Background: Effective communication is increasingly recognised as a core clinical skill. However, there is evidence that health and social care professionals still lack basic communication skills.
Purpose: To assess the effectiveness of different communication skills training courses for health professionals in cancer care.
Methods: We searched six computerised databases and augmented this with a follow-up of references and grey (unpublished) literature. We included all studies evaluating communication training and assessed methodological quality according to the standard grading system of the Clinical Outcomes Group. Data on author, year, setting, objectives, study design and results were extracted and compared in tabular format.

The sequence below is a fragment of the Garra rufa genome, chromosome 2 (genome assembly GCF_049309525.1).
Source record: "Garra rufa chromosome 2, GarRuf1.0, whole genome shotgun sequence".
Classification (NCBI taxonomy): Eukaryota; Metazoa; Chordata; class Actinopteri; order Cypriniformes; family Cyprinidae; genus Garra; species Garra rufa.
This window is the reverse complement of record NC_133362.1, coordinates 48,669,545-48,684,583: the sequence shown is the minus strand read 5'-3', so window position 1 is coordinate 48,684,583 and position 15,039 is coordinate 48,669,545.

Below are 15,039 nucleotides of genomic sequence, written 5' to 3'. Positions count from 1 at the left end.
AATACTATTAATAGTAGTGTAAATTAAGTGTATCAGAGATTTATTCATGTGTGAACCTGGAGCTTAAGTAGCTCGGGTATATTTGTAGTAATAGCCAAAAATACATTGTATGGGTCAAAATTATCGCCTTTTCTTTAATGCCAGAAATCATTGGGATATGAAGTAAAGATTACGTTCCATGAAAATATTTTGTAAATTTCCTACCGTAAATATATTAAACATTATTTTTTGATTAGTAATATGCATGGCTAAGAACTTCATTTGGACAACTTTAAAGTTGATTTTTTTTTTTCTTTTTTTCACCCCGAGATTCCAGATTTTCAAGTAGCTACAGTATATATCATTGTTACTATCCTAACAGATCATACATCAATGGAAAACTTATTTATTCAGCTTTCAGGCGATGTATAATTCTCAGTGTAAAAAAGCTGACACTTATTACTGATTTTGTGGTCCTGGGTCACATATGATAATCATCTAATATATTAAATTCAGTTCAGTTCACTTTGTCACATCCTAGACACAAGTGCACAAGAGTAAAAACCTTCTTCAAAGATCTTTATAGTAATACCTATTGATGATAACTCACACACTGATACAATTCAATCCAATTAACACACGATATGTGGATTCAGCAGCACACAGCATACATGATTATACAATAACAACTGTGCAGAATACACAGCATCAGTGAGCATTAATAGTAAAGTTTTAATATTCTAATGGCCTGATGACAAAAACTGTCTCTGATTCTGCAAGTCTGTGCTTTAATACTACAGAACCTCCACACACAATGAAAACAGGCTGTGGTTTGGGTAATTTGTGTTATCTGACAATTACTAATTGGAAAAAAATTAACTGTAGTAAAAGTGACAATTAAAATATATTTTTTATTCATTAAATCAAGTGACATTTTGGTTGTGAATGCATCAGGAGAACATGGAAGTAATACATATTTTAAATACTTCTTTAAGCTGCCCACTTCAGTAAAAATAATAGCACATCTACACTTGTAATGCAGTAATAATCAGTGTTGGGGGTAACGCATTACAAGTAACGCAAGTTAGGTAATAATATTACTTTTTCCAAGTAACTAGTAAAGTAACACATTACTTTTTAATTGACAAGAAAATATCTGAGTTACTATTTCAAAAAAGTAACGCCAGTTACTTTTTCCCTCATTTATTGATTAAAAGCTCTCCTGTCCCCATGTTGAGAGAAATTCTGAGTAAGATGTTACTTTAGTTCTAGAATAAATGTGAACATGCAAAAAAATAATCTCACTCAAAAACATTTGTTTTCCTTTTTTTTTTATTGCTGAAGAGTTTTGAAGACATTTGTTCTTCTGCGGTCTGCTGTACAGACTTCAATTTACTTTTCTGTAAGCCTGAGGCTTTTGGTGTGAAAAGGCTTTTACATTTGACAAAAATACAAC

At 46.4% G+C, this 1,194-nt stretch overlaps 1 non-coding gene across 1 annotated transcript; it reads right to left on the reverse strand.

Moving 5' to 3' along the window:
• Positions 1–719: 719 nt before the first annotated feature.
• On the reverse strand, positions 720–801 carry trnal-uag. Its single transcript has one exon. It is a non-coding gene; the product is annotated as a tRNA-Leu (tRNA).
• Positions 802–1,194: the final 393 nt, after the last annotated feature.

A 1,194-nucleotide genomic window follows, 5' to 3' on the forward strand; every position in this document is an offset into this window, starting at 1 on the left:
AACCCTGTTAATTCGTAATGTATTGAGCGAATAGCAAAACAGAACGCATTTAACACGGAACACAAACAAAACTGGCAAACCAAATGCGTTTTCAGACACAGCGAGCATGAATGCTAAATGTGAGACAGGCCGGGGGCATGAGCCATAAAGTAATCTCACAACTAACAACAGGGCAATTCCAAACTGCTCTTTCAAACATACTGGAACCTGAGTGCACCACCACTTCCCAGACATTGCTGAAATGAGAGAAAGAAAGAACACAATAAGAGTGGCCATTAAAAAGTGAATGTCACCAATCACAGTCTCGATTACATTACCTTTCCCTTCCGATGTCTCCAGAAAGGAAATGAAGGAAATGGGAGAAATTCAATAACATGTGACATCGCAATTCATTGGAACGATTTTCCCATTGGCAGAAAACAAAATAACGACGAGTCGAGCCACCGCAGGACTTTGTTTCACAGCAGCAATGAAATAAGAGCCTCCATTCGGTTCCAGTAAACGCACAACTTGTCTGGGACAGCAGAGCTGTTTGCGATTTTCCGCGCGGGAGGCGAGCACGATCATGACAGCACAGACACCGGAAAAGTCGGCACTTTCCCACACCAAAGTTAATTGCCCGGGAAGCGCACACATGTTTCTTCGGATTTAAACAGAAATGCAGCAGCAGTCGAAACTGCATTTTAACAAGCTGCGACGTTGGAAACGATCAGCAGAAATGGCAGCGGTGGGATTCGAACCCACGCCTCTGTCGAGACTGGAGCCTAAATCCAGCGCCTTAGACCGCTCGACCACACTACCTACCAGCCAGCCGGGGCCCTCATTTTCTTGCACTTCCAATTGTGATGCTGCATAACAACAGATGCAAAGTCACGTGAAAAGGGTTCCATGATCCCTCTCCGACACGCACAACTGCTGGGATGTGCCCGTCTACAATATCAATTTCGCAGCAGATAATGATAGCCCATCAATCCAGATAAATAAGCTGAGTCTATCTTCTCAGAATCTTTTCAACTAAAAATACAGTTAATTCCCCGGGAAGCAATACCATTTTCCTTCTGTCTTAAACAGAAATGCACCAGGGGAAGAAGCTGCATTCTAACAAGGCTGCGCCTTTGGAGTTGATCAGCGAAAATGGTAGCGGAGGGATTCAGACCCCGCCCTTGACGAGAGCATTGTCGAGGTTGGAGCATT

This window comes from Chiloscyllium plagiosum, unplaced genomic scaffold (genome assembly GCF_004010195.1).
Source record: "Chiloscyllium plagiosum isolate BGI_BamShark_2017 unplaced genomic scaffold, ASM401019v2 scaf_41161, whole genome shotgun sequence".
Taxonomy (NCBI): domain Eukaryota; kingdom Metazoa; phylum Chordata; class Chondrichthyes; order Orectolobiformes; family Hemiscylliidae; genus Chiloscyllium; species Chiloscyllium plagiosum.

Results: A total of 47 studies potentially assessing communication training in the area of cancer care were identified. Sixteen papers were included describing 13 interventions. Four were randomised controlled trials (RCTs) (grade I), with samples ranging from 72 to 233 subjects. The others were all grade III. Eleven interventions trained health professionals, two trained medical students. The outcomes measured included communication skills as assessed on audio or video, professionals' self-report and patient assessment. All the interventions demonstrated modest improvements (effect sizes ranged 0.15-2) and one found deterioration in the outcomes measured.
Conclusion: Communication training improves basic communication skills. Positive attitudes and beliefs are needed to maintain skills over time in clinical practice and to effectively handle emotional situations.